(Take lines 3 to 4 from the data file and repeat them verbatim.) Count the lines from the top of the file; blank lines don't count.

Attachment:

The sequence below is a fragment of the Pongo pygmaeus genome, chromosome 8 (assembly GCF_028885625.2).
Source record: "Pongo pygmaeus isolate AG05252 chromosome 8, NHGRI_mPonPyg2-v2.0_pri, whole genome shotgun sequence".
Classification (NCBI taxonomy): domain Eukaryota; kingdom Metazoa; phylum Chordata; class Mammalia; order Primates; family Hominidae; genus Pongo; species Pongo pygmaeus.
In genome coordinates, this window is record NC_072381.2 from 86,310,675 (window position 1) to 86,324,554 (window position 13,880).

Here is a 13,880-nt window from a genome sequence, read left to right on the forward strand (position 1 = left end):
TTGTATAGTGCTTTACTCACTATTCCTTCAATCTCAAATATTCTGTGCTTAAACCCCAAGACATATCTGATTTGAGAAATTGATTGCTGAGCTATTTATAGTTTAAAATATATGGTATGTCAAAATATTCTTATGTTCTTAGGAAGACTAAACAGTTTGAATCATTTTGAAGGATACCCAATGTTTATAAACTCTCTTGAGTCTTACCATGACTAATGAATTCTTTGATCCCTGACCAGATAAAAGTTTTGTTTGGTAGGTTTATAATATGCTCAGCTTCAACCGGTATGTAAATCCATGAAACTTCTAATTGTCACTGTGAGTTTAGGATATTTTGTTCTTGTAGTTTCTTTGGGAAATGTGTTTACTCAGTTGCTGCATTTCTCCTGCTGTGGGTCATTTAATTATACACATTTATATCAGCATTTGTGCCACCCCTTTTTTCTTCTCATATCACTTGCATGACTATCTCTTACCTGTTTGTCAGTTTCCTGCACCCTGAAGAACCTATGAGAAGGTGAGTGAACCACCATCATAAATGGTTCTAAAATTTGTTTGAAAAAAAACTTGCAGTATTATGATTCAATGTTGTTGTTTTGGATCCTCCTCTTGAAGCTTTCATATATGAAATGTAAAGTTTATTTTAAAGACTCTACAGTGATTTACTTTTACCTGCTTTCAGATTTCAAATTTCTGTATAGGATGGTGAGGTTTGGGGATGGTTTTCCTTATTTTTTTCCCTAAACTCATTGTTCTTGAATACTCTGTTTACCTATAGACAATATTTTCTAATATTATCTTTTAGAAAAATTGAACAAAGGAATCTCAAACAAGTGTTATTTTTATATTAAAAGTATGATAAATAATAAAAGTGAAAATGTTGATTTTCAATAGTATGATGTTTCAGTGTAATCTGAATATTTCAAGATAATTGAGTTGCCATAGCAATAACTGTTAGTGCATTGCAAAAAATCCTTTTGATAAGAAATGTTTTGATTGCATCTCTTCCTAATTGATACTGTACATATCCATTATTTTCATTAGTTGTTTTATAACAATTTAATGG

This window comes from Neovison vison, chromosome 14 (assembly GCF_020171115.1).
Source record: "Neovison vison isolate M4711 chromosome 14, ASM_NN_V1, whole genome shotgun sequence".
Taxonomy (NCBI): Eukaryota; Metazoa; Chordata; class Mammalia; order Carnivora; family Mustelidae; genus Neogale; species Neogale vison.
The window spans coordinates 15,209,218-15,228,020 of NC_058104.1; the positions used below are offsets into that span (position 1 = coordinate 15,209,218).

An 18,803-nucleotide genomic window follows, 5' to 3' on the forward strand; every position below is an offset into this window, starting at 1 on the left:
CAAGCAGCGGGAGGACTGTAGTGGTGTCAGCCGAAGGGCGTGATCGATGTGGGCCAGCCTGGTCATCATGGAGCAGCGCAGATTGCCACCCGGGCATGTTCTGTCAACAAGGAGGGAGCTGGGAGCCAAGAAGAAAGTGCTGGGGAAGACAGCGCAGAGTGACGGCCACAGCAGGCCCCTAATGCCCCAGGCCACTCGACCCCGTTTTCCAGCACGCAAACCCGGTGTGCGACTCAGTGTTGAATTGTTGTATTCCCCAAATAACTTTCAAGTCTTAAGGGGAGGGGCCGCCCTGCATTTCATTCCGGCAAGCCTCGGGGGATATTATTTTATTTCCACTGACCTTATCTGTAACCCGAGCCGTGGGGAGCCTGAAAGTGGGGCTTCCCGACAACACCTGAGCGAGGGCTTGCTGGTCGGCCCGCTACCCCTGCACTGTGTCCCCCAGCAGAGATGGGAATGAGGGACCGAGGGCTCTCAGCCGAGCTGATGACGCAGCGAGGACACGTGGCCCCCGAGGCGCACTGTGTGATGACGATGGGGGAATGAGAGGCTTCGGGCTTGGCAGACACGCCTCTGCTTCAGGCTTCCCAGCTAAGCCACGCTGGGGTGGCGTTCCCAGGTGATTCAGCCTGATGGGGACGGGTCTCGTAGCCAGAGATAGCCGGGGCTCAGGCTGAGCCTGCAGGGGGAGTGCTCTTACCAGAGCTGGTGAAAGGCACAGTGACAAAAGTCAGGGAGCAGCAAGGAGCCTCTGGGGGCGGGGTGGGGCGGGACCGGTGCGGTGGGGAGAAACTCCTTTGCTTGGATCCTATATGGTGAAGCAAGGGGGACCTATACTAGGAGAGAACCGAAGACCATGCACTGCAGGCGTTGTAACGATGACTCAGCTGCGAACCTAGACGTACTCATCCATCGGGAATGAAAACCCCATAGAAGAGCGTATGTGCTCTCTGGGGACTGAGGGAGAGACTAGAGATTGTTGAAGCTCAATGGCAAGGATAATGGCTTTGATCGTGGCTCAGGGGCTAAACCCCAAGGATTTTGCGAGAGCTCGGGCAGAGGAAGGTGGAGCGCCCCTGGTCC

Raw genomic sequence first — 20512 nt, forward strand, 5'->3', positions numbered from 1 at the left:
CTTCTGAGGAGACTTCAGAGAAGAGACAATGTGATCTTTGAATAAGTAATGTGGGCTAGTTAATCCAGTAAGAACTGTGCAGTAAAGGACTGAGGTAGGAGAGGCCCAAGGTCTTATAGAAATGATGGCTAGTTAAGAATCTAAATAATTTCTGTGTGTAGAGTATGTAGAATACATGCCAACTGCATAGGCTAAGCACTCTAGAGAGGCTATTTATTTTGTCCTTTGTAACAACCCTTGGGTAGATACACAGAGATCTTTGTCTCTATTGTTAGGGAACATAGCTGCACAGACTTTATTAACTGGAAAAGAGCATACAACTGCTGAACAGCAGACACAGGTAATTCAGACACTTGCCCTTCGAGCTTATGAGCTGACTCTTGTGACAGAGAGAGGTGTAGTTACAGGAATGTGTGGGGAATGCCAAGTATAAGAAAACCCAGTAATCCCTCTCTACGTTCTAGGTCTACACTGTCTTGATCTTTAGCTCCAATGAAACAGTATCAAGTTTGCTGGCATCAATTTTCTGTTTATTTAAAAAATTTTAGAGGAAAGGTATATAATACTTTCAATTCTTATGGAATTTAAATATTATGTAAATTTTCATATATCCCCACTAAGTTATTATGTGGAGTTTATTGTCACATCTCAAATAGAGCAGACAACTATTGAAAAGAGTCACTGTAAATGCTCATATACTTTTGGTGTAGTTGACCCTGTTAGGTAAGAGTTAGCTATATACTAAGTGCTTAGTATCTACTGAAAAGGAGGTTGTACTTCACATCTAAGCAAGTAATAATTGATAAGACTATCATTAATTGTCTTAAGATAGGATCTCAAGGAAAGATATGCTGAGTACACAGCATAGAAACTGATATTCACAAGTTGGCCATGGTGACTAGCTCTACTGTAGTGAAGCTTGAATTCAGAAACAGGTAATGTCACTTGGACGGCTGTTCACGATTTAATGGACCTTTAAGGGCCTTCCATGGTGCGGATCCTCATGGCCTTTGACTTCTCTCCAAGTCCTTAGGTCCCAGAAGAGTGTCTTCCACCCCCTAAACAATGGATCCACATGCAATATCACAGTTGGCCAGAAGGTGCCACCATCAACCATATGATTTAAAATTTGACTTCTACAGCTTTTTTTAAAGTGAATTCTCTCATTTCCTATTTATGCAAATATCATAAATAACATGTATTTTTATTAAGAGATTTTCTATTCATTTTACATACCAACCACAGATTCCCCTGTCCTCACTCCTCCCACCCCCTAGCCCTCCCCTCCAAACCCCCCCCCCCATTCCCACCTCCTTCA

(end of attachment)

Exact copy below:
Classification (NCBI taxonomy): domain Eukaryota; kingdom Metazoa; phylum Chordata; class Mammalia; order Primates; family Hominidae; genus Pongo; species Pongo pygmaeus.
In genome coordinates, this window is record NC_072381.2 from 86,310,675 (window position 1) to 86,324,554 (window position 13,880).